If your disability is due to service wounds or trauma, you're only eligible to get enough care to provide a working set of teeth.

Parsing the rules and regulations is difficult. You may not have all the answers you need.

Let officials do the work, and enroll through the VA website. Answer questions about your health and your service. When your application is processed, you'll know exactly what you qualify for.

Where do you get care?

You've been approved for care through the VA. You're issued paperwork, and you're ready to get started. But you can't go just anywhere to improve your smile.

The VA controls costs by location. To use your benefits, you must go to one of the more than 200 VA-owned dental clinics across the United States. Most require appointments, and it's not uncommon to wait a week or two for help.

Other VA options available.

Only about 8 percent of veterans are eligible for meaningful coverage through the VA, reporters say. If you fill out paperwork and see a rejection slip, you're not alone. But you're not out of options either.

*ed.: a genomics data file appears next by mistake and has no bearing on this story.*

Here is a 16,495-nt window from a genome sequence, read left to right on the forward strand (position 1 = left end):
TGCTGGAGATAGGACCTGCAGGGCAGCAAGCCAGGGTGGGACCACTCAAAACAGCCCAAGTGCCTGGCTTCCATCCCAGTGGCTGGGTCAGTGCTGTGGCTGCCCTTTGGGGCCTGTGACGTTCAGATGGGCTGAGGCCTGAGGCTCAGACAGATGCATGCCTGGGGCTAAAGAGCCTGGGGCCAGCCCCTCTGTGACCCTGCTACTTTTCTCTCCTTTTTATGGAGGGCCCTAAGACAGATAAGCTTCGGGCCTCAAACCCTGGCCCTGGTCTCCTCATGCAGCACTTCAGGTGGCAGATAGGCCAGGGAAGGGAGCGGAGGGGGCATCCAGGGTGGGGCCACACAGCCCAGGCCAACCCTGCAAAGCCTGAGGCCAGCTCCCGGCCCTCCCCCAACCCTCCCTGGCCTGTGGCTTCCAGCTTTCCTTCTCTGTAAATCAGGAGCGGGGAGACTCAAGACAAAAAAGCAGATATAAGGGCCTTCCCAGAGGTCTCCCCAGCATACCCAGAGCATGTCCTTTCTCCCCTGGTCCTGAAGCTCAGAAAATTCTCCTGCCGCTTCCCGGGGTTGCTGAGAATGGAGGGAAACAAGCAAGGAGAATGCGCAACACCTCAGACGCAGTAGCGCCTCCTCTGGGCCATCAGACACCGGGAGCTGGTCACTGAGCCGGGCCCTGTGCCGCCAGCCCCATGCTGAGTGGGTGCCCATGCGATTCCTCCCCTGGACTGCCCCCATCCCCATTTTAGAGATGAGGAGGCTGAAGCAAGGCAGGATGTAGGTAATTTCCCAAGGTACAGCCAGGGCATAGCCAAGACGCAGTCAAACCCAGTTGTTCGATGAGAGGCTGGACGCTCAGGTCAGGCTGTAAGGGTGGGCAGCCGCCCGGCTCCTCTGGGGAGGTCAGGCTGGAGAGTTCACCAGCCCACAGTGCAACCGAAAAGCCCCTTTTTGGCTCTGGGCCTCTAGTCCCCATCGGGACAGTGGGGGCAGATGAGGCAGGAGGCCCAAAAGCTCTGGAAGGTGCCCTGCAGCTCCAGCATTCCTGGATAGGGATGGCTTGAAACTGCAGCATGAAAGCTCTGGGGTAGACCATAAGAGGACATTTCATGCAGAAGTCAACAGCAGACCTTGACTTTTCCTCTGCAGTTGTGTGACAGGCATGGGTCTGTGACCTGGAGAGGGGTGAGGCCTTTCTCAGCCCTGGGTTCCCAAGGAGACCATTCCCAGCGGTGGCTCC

Each year, the VA chooses private companies for an affiliated health insurance program. Enrollees get a discount on premiums, even if they're not eligible for full VA dental health benefits. Through a plan like this, you'll have coverage for:

  • Dental surgery.
  • Diagnostic services.
  • Emergency care.
  • Endodontic and other restorative services.
  • Preventative care.

If you’re enrolled in VA health care, you’re eligible for this program.

Whether you have dental coverage through the VA, a private dental insurance plan, or no insurance coverage at all, as a veteran, you should be able to get the dental services you need.

Private insurance options.

Veterans rarely use private medical insurance. In fact, researchers say just 56.9 percent of veterans had private insurance in 2016. That's a dip from 70.8 percent in 2000. But for veterans ineligible for VA dental care, the private market offers the best dental health solutions.